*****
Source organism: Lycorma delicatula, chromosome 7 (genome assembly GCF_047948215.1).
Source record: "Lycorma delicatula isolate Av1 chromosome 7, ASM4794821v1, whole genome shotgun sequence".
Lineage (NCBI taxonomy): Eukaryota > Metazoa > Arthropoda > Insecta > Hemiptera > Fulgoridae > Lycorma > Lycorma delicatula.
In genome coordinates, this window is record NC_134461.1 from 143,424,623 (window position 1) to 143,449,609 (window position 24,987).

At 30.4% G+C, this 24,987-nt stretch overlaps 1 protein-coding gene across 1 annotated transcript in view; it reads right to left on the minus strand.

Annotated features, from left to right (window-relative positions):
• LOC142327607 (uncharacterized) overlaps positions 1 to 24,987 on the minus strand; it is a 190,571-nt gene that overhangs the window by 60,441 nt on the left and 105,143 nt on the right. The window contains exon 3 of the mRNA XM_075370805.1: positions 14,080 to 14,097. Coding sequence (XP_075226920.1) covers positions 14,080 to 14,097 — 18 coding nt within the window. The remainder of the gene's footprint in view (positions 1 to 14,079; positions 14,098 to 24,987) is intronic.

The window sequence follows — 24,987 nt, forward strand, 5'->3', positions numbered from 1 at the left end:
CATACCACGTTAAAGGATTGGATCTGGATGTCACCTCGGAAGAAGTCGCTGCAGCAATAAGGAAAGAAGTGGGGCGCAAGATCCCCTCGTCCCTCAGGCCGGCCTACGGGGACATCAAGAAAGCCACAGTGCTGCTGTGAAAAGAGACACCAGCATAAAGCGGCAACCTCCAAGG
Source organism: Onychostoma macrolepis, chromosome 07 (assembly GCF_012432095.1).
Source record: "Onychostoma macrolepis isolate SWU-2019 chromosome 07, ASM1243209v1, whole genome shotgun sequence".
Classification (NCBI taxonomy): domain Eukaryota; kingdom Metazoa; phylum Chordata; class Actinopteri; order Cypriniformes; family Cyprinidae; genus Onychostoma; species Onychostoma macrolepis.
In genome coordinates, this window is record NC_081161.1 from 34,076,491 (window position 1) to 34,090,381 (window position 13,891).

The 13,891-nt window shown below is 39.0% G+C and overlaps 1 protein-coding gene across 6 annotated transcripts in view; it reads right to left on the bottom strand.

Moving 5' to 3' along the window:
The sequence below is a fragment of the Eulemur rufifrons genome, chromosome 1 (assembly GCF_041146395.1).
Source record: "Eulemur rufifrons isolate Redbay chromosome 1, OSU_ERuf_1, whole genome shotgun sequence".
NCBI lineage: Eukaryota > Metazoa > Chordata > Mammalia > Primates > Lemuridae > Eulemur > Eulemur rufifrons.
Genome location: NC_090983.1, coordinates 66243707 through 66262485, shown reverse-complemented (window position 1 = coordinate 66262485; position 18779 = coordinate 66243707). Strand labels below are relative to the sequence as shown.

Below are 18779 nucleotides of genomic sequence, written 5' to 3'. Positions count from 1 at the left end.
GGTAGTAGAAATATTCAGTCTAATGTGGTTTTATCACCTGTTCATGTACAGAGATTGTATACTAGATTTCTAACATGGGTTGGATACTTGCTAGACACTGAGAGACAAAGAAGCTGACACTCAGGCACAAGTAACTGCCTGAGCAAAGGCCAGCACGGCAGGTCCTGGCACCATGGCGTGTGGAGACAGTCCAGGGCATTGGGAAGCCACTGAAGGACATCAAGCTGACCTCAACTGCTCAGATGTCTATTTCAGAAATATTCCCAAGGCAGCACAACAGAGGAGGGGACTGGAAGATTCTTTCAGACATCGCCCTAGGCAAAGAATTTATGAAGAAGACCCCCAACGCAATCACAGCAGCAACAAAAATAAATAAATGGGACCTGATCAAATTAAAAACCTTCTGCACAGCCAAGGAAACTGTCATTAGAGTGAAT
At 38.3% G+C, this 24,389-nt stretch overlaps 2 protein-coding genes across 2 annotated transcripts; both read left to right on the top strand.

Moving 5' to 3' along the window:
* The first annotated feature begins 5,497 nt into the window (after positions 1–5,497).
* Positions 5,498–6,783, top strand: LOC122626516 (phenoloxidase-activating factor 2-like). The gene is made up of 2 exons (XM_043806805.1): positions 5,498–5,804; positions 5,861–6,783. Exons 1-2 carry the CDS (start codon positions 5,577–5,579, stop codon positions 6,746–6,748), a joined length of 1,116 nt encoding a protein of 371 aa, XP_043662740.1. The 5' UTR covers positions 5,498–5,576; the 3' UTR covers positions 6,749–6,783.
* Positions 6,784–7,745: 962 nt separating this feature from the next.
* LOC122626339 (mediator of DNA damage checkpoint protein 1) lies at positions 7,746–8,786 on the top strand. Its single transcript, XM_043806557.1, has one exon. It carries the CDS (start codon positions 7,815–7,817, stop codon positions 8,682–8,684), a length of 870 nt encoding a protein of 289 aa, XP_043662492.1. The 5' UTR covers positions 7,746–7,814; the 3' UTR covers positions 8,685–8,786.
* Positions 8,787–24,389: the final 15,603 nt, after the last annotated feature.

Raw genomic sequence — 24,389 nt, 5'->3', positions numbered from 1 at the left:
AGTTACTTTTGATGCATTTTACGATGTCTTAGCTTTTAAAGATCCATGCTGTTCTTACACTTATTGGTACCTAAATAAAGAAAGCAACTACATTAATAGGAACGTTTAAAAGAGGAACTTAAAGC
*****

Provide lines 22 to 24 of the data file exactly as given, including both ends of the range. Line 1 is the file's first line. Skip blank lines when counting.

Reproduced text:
At 38.3% G+C, this 24,389-nt stretch overlaps 2 protein-coding genes across 2 annotated transcripts; both read left to right on the top strand.

Moving 5' to 3' along the window:
* The first annotated feature begins 5,497 nt into the window (after positions 1–5,497).